Here's where Kaufman comes in. Rates peaked in the fall of 1979 at around 14 percent, then fell under 10 in early 1980. At this point most forecasters regarded the high rates of late 1979 as a freak occurrence that was unlikely to happen again. Kaufman argued the opposite, and predicted that Volcker's tight money policy would drive rates up again. Kaufman turned out to be right when everyone else was wrong, and thus established himself as one of the most influential men on the Street. Curiously, his own firm (Salomon Brothers) reportedly didn't believe him at the time.
This is an example, I think, of where sound economic reasoning (and probably a fair amount of luck) turned out to be useful. In forecasting, if patterns between variables were the same from one business cycle to the next, all you'd need to forecast is a summary of these patterns. But in 1981-82 we saw something that didn't fit past experience: high interest rates in a recession. Economic theory was useful because we could use the same framework to examine the effects of policies that have never been tried, like the Volcker disinflation. Thus theory helps us to make predictions about events that lie outside our range of experience.
If we follow this period along a couple more years, we see, I think, that elements of the Classical theory come to bear. After a couple years of tight money, we see in Figure 20 that inflation fell from about 12 percent in early 1980 to 4 percent in mid-1982. If we compare Figure 21, we see that nominal interest rates declined along with inflation. So I think this episode illustrates both the short-run Keynesian effects of Volcker's tight money policy and the longer-run Classical effects, too.
There's another aspect of this situation that relates to financial markets. If you glance at interest rates over the 1979-81 period you can see that they had more sudden changes than we'd seen ever before in the postwar period. There was a lot more uncertainty about interest rates and bond prices. Now think what this means for a financial business---say one that borrows short and lends long, like a typical commercial bank. If interest rates rise sharply then the prices of long bonds fall (think about this if it seems mysterious). The company is stuck with assets that have declined in value and face higher interest rates on their borrowing: in short, they've been squeezed by the rise in interest rates.
A friend of mine made a large amount of money (by academic standards) explaining to a money-center bank how to hedge itself against such risks. What you do is buy a put on government bonds, so that if the bonds fall the put rises in value to compensate. This advice turned out to be extremely valuable in the early 1980s. Events like this helped to spur the growth of such markets as options on government bonds, and "fixed income derivatives" are still pretty hot in the financial community.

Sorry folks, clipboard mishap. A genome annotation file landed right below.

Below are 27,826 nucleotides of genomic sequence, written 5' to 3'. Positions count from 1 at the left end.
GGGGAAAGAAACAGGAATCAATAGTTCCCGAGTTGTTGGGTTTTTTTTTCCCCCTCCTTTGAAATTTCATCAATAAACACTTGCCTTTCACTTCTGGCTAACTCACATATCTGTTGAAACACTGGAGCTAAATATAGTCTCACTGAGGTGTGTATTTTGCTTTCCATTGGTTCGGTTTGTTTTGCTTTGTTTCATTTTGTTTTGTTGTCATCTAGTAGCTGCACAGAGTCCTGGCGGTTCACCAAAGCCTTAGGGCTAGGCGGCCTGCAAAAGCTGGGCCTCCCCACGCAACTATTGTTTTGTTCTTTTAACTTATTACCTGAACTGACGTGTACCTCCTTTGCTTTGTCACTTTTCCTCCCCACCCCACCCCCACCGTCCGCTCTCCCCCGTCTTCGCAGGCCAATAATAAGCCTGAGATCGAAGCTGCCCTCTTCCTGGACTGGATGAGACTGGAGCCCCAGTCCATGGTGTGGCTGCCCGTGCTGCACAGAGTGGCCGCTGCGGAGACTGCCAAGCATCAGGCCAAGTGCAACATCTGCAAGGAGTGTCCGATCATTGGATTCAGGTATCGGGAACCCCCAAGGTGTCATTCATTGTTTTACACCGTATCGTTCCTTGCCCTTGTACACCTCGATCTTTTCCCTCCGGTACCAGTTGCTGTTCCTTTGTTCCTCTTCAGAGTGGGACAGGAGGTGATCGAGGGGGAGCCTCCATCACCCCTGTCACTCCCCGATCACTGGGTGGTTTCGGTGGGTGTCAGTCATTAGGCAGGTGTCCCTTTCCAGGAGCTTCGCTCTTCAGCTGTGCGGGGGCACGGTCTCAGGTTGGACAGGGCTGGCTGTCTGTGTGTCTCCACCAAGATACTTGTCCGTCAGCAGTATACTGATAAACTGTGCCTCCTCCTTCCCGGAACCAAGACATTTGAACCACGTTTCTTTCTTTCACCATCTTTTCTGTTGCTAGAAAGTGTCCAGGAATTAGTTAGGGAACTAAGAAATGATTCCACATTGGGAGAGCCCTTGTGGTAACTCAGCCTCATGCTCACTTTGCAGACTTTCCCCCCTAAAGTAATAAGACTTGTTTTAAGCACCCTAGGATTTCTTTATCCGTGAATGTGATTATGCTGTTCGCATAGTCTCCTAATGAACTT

In this section, we will explore the idea that changes in the households' and firms' optimism and confidence about the economy (animal spirits) can lead to self-fulfilling recessions or economic booms even if the fundamental determinants of income and interest rates have not changes. Suppose that suddenly households and firms become more pessimistic about the future of the economy. This change is the market mood or confidence may occur even if there has been no change in the current fundamentals. For example, households may start to cut consumption even if the the level of their disposable income is unchanged and the level of interest rate is unchanged. This reduction in consumption (in spite of the constancy of the determinants of consumption, disposable income and interest rates) may occur if there is an event that makes households more pessimistic about their future income. For example, when Iraq invaded Kuwait in the summer of 1990, the U.S. economy started to go into a recession. Why ? Part of the story is that households were nervous about the future effects of the invasion on the economy and started to cut their consumption spending in spite of the fact that their current incomes and interest rates were unchanged. This exogenous reduction in consumption led to a fall in aggregate demand; in turn, this fall in aggregate demand led to a fall in production that resulted in the recession of 1991-1992. In other terms, an exogenous change in consumer confidence about the future of the economy led to a self-fullfilling recession. Households started to consume less because they were worried about their future income; according to the conventional lore, in 1990-91 people were staying at home and following the Kuwait crisis on CNN rather than going out and spending their incomes. In turn, this initial concern about future incomes led to a fall in consumption that caused the recession that was being feared in the first place. Similar changes in optimism, investors's mood (otherwise called by Keynes "animal spirits") and consumer confidence may lead to changes in the firms' investment demand even if fundamental determinants of investment (such as real interest rates) have not changed. Firms may suddenly become concerned about the future of the economy and this change in firms' animal spirits may or may not be related to actual changes in the current state of the economy. If this change in firms' sentiment occurs, they may start to cut their investment (their purchases of plant and equipment). This fall in investment demand, in turn, leads to a fall in aggregate demand and a self-fullfilling fall in output. I.e. a recession may end up occurring just because consumers and firms start to believe that a recession might be occurring in the future.